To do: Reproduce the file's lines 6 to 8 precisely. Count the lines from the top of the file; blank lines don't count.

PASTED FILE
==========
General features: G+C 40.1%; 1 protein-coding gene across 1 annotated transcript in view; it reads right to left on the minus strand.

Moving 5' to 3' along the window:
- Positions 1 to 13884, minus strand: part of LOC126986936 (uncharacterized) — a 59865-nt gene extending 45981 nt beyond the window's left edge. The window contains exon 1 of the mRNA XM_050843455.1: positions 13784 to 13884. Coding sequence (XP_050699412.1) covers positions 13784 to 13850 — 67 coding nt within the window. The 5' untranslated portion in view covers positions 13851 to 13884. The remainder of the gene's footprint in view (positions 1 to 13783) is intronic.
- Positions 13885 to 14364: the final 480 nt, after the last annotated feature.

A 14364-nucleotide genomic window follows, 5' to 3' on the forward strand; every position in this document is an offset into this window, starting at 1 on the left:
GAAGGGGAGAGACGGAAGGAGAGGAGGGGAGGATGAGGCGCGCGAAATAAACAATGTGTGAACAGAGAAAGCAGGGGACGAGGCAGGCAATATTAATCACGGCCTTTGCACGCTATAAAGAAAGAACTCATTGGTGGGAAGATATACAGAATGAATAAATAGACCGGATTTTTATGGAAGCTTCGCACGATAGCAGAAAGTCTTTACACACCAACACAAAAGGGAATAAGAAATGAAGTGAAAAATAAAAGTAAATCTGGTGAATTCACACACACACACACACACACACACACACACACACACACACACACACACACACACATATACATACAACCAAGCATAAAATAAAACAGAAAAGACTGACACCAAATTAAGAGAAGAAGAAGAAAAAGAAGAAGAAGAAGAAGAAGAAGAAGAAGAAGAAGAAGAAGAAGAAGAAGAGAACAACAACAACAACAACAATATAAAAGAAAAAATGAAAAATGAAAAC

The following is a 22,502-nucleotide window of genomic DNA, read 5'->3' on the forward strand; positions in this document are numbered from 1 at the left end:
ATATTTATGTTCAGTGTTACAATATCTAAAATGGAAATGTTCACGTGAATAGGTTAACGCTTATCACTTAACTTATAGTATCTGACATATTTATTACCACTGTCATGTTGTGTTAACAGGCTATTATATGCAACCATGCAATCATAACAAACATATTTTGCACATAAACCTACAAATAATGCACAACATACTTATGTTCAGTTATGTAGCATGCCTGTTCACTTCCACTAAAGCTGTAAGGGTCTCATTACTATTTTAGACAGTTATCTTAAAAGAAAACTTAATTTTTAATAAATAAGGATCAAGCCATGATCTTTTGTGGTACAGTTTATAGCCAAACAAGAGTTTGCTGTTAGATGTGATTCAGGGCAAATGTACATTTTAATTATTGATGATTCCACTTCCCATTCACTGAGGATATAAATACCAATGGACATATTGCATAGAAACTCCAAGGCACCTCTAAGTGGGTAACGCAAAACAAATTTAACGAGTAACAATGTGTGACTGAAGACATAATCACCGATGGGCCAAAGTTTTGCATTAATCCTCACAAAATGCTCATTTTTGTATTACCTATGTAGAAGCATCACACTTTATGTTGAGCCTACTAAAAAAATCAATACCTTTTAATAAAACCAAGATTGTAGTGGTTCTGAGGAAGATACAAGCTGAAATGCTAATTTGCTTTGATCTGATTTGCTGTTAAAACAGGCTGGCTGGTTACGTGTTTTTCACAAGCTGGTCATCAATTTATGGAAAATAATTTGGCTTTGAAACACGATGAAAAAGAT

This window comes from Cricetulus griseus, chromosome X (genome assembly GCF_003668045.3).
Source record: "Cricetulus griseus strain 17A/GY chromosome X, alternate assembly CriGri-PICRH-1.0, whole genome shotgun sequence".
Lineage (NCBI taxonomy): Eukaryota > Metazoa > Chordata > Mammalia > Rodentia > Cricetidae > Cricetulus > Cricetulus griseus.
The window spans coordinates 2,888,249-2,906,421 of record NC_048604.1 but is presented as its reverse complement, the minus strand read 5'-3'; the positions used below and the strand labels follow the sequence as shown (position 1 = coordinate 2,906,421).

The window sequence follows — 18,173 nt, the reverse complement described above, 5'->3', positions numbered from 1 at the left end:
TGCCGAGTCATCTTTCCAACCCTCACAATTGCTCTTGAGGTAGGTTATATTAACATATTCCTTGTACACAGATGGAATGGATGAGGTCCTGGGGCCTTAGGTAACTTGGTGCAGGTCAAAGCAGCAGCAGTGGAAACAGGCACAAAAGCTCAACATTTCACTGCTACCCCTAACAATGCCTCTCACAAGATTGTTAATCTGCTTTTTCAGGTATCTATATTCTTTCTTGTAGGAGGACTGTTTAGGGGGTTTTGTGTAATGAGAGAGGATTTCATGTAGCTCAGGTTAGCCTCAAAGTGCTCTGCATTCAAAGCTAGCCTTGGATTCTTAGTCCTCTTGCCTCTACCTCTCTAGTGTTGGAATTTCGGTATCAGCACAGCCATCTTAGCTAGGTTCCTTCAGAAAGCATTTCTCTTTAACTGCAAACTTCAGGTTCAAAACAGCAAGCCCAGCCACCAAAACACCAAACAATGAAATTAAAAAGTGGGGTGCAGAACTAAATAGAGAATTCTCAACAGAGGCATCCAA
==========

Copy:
GAAGGGGAGAGACGGAAGGAGAGGAGGGGAGGATGAGGCGCGCGAAATAAACAATGTGTGAACAGAGAAAGCAGGGGACGAGGCAGGCAATATTAATCACGGCCTTTGCACGCTATAAAGAAAGAACTCATTGGTGGGAAGATATACAGAATGAATAAATAGACCGGATTTTTATGGAAGCTTCGCACGATAGCAGAAAGTCTTTACACACCAACACAAAAGGGAATAAGAAATGAAGTGAAAAATAAAAGTAAATCTGGTGAATTCACACACACACACACACACACACACACACACACACACACACACACACACACACACATATACATACAACCAAGCATAAAATAAAACAGAAAAGACTGACACCAAATTAAGAGAAGAAGAAGAAAAAGAAGAAGAAGAAGAAGAAGAAGAAGAAGAAGAAGAAGAAGAAGAAGAAGAGAACAACAACAACAACAACAATATAAAAGAAAAAATGAAAAATGAAAAC

The following is a 22,502-nucleotide window of genomic DNA, read 5'->3' on the forward strand; positions in this document are numbered from 1 at the left end:
ATATTTATGTTCAGTGTTACAATATCTAAAATGGAAATGTTCACGTGAATAGGTTAACGCTTATCACTTAACTTATAGTATCTGACATATTTATTACCACTGTCATGTTGTGTTAACAGGCTATTATATGCAACCATGCAATCATAACAAACATATTTTGCACATAAACCTACAAATAATGCACAACATACTTATGTTCAGTTATGTAGCATGCCTGTTCACTTCCACTAAAGCTGTAAGGGTCTCATTACTATTTTAGACAGTTATCTTAAAAGAAAACTTAATTTTTAATAAATAAGGATCAAGCCATGATCTTTTGTGGTACAGTTTATAGCCAAACAAGAGTTTGCTGTTAGATGTGATTCAGGGCAAATGTACATTTTAATTATTGATGATTCCACTTCCCATTCACTGAGGATATAAATACCAATGGACATATTGCATAGAAACTCCAAGGCACCTCTAAGTGGGTAACGCAAAACAAATTTAACGAGTAACAATGTGTGACTGAAGACATAATCACCGATGGGCCAAAGTTTTGCATTAATCCTCACAAAATGCTCATTTTTGTATTACCTATGTAGAAGCATCACACTTTATGTTGAGCCTACTAAAAAAATCAATACCTTTTAATAAAACCAAGATTGTAGTGGTTCTGAGGAAGATACAAGCTGAAATGCTAATTTGCTTTGATCTGATTTGCTGTTAAAACAGGCTGGCTGGTTACGTGTTTTTCACAAGCTGGTCATCAATTTATGGAAAATAATTTGGCTTTGAAACACGATGAAAAAGAT